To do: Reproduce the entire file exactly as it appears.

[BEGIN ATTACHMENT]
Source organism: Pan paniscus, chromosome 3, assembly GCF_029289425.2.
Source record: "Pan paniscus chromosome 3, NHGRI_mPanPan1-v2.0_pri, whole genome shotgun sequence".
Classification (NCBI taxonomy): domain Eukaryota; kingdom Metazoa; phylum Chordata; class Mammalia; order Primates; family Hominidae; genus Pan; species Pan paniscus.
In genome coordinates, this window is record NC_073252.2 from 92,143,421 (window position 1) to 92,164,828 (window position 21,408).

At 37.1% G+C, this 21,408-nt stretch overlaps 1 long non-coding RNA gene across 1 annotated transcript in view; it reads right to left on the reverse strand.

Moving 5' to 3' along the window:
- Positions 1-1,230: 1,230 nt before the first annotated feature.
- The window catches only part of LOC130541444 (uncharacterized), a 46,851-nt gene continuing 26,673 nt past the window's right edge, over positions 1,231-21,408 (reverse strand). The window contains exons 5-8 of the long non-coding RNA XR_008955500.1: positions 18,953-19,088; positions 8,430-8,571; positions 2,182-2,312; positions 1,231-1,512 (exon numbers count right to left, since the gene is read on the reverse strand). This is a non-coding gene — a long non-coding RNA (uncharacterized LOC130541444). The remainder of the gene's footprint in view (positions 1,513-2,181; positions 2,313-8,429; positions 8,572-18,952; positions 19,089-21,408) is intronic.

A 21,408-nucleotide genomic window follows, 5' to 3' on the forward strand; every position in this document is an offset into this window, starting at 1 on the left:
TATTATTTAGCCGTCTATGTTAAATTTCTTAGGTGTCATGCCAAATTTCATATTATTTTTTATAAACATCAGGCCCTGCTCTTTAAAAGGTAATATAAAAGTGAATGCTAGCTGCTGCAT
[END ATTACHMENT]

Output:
Source organism: Pan paniscus, chromosome 3, assembly GCF_029289425.2.
Source record: "Pan paniscus chromosome 3, NHGRI_mPanPan1-v2.0_pri, whole genome shotgun sequence".
Classification (NCBI taxonomy): domain Eukaryota; kingdom Metazoa; phylum Chordata; class Mammalia; order Primates; family Hominidae; genus Pan; species Pan paniscus.
In genome coordinates, this window is record NC_073252.2 from 92,143,421 (window position 1) to 92,164,828 (window position 21,408).

At 37.1% G+C, this 21,408-nt stretch overlaps 1 long non-coding RNA gene across 1 annotated transcript in view; it reads right to left on the reverse strand.

Moving 5' to 3' along the window:
- Positions 1-1,230: 1,230 nt before the first annotated feature.
- The window catches only part of LOC130541444 (uncharacterized), a 46,851-nt gene continuing 26,673 nt past the window's right edge, over positions 1,231-21,408 (reverse strand). The window contains exons 5-8 of the long non-coding RNA XR_008955500.1: positions 18,953-19,088; positions 8,430-8,571; positions 2,182-2,312; positions 1,231-1,512 (exon numbers count right to left, since the gene is read on the reverse strand). This is a non-coding gene — a long non-coding RNA (uncharacterized LOC130541444). The remainder of the gene's footprint in view (positions 1,513-2,181; positions 2,313-8,429; positions 8,572-18,952; positions 19,089-21,408) is intronic.

A 21,408-nucleotide genomic window follows, 5' to 3' on the forward strand; every position in this document is an offset into this window, starting at 1 on the left:
TATTATTTAGCCGTCTATGTTAAATTTCTTAGGTGTCATGCCAAATTTCATATTATTTTTTATAAACATCAGGCCCTGCTCTTTAAAAGGTAATATAAAAGTGAATGCTAGCTGCTGCAT